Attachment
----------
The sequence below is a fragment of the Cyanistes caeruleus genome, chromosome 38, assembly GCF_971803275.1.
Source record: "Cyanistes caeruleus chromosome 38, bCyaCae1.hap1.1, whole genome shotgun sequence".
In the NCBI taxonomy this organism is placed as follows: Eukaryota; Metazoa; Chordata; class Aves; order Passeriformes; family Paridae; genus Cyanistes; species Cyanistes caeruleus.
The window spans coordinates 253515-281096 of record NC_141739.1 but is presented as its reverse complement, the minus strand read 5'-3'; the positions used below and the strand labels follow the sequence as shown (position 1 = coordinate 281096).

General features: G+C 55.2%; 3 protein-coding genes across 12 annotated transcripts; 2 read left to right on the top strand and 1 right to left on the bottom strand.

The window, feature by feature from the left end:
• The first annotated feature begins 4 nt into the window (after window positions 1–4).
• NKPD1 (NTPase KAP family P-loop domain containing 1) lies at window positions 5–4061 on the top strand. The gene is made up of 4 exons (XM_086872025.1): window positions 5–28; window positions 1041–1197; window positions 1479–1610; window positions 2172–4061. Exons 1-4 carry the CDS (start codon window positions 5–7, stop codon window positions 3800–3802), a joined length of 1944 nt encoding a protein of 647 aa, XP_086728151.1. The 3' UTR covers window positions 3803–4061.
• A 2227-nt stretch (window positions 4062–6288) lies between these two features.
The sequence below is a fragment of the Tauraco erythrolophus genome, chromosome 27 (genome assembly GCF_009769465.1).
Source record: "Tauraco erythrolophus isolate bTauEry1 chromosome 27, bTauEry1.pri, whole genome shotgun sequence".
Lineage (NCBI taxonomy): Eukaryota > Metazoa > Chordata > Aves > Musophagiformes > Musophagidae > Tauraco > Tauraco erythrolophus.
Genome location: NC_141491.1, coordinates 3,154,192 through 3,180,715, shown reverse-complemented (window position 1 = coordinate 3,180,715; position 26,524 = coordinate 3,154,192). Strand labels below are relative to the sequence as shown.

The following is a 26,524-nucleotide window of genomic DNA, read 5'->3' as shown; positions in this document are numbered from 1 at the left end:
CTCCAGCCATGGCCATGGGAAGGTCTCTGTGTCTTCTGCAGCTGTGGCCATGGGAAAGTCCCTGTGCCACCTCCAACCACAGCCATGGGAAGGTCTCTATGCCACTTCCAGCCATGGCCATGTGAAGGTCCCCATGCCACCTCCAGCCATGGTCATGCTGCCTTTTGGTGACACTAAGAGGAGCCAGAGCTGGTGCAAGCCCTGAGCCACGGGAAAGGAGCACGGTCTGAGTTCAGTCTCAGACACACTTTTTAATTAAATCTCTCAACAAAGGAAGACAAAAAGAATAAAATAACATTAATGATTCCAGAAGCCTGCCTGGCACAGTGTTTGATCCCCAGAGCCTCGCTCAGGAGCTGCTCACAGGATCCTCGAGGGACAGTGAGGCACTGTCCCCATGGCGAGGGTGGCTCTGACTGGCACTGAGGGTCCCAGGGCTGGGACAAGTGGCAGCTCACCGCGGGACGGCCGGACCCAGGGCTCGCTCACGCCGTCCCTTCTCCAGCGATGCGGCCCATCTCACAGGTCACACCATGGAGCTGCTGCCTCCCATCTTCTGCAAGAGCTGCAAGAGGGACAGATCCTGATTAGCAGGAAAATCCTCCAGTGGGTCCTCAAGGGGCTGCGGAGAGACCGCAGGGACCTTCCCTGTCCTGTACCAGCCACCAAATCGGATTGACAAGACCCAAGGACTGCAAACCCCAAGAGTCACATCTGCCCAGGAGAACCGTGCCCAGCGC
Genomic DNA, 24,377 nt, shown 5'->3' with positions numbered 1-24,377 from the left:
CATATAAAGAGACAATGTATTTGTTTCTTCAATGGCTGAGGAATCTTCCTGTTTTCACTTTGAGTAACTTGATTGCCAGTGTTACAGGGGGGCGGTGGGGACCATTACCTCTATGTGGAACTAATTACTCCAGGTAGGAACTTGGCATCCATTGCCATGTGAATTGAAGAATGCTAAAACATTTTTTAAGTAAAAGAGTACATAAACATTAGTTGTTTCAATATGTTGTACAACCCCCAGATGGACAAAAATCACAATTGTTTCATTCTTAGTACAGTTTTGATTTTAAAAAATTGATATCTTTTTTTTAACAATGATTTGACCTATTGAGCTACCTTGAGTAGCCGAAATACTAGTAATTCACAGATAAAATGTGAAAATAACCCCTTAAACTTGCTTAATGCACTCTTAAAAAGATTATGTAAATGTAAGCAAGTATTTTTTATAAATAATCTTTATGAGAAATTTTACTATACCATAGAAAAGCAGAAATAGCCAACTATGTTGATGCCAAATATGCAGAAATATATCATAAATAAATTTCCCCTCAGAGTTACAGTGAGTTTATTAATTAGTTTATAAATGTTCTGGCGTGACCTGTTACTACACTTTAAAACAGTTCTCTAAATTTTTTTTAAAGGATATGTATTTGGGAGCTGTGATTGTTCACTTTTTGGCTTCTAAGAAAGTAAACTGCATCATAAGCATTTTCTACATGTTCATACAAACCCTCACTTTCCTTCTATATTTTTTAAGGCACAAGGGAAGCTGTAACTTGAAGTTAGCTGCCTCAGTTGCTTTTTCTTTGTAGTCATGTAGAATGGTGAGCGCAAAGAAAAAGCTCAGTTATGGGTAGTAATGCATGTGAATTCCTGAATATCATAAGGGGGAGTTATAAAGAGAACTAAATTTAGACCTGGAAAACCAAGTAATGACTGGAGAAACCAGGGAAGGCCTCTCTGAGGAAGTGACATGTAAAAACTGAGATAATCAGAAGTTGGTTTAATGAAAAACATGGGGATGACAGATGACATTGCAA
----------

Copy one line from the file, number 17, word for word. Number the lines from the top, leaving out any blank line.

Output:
CATATAAAGAGACAATGTATTTGTTTCTTCAATGGCTGAGGAATCTTCCTGTTTTCACTTTGAGTAACTTGATTGCCAGTGTTACAGGGGGGCGGTGGGGACCATTACCTCTATGTGGAACTAATTACTCCAGGTAGGAACTTGGCATCCATTGCCATGTGAATTGAAGAATGCTAAAACATTTTTTAAGTAAAAGAGTACATAAACATTAGTTGTTTCAATATGTTGTACAACCCCCAGATGGACAAAAATCACAATTGTTTCATTCTTAGTACAGTTTTGATTTTAAAAAATTGATATCTTTTTTTTAACAATGATTTGACCTATTGAGCTACCTTGAGTAGCCGAAATACTAGTAATTCACAGATAAAATGTGAAAATAACCCCTTAAACTTGCTTAATGCACTCTTAAAAAGATTATGTAAATGTAAGCAAGTATTTTTTATAAATAATCTTTATGAGAAATTTTACTATACCATAGAAAAGCAGAAATAGCCAACTATGTTGATGCCAAATATGCAGAAATATATCATAAATAAATTTCCCCTCAGAGTTACAGTGAGTTTATTAATTAGTTTATAAATGTTCTGGCGTGACCTGTTACTACACTTTAAAACAGTTCTCTAAATTTTTTTTAAAGGATATGTATTTGGGAGCTGTGATTGTTCACTTTTTGGCTTCTAAGAAAGTAAACTGCATCATAAGCATTTTCTACATGTTCATACAAACCCTCACTTTCCTTCTATATTTTTTAAGGCACAAGGGAAGCTGTAACTTGAAGTTAGCTGCCTCAGTTGCTTTTTCTTTGTAGTCATGTAGAATGGTGAGCGCAAAGAAAAAGCTCAGTTATGGGTAGTAATGCATGTGAATTCCTGAATATCATAAGGGGGAGTTATAAAGAGAACTAAATTTAGACCTGGAAAACCAAGTAATGACTGGAGAAACCAGGGAAGGCCTCTCTGAGGAAGTGACATGTAAAAACTGAGATAATCAGAAGTTGGTTTAATGAAAAACATGGGGATGACAGATGACATTGCAA